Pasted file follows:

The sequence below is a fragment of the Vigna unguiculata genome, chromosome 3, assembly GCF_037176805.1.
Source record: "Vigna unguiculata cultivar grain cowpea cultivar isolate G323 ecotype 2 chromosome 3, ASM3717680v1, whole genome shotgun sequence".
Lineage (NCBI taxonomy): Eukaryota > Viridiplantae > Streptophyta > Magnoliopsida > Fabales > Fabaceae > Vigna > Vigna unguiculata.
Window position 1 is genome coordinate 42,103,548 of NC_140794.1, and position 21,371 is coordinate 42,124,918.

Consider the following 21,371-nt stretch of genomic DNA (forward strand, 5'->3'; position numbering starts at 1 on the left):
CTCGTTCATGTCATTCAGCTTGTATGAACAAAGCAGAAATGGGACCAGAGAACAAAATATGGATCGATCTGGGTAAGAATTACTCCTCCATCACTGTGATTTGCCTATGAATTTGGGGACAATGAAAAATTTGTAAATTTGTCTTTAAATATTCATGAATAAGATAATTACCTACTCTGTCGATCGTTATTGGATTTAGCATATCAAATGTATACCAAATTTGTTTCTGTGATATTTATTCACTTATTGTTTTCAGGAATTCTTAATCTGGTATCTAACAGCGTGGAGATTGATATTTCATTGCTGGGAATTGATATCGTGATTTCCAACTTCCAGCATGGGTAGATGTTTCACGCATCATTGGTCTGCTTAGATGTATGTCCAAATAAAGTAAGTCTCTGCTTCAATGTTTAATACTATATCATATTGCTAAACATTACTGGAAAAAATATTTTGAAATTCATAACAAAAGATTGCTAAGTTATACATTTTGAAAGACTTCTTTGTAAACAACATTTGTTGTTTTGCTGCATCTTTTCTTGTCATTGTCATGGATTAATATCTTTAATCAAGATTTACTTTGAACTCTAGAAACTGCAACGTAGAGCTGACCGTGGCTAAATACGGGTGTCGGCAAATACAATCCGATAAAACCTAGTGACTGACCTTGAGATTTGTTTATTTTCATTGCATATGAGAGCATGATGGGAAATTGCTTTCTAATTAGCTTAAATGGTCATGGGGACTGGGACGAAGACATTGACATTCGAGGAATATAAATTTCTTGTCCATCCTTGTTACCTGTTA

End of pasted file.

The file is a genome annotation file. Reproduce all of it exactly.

The sequence below is a fragment of the Vigna unguiculata genome, chromosome 3, assembly GCF_037176805.1.
Source record: "Vigna unguiculata cultivar grain cowpea cultivar isolate G323 ecotype 2 chromosome 3, ASM3717680v1, whole genome shotgun sequence".
Lineage (NCBI taxonomy): Eukaryota > Viridiplantae > Streptophyta > Magnoliopsida > Fabales > Fabaceae > Vigna > Vigna unguiculata.
Window position 1 is genome coordinate 42,103,548 of NC_140794.1, and position 21,371 is coordinate 42,124,918.

Consider the following 21,371-nt stretch of genomic DNA (forward strand, 5'->3'; position numbering starts at 1 on the left):
CTCGTTCATGTCATTCAGCTTGTATGAACAAAGCAGAAATGGGACCAGAGAACAAAATATGGATCGATCTGGGTAAGAATTACTCCTCCATCACTGTGATTTGCCTATGAATTTGGGGACAATGAAAAATTTGTAAATTTGTCTTTAAATATTCATGAATAAGATAATTACCTACTCTGTCGATCGTTATTGGATTTAGCATATCAAATGTATACCAAATTTGTTTCTGTGATATTTATTCACTTATTGTTTTCAGGAATTCTTAATCTGGTATCTAACAGCGTGGAGATTGATATTTCATTGCTGGGAATTGATATCGTGATTTCCAACTTCCAGCATGGGTAGATGTTTCACGCATCATTGGTCTGCTTAGATGTATGTCCAAATAAAGTAAGTCTCTGCTTCAATGTTTAATACTATATCATATTGCTAAACATTACTGGAAAAAATATTTTGAAATTCATAACAAAAGATTGCTAAGTTATACATTTTGAAAGACTTCTTTGTAAACAACATTTGTTGTTTTGCTGCATCTTTTCTTGTCATTGTCATGGATTAATATCTTTAATCAAGATTTACTTTGAACTCTAGAAACTGCAACGTAGAGCTGACCGTGGCTAAATACGGGTGTCGGCAAATACAATCCGATAAAACCTAGTGACTGACCTTGAGATTTGTTTATTTTCATTGCATATGAGAGCATGATGGGAAATTGCTTTCTAATTAGCTTAAATGGTCATGGGGACTGGGACGAAGACATTGACATTCGAGGAATATAAATTTCTTGTCCATCCTTGTTACCTGTTA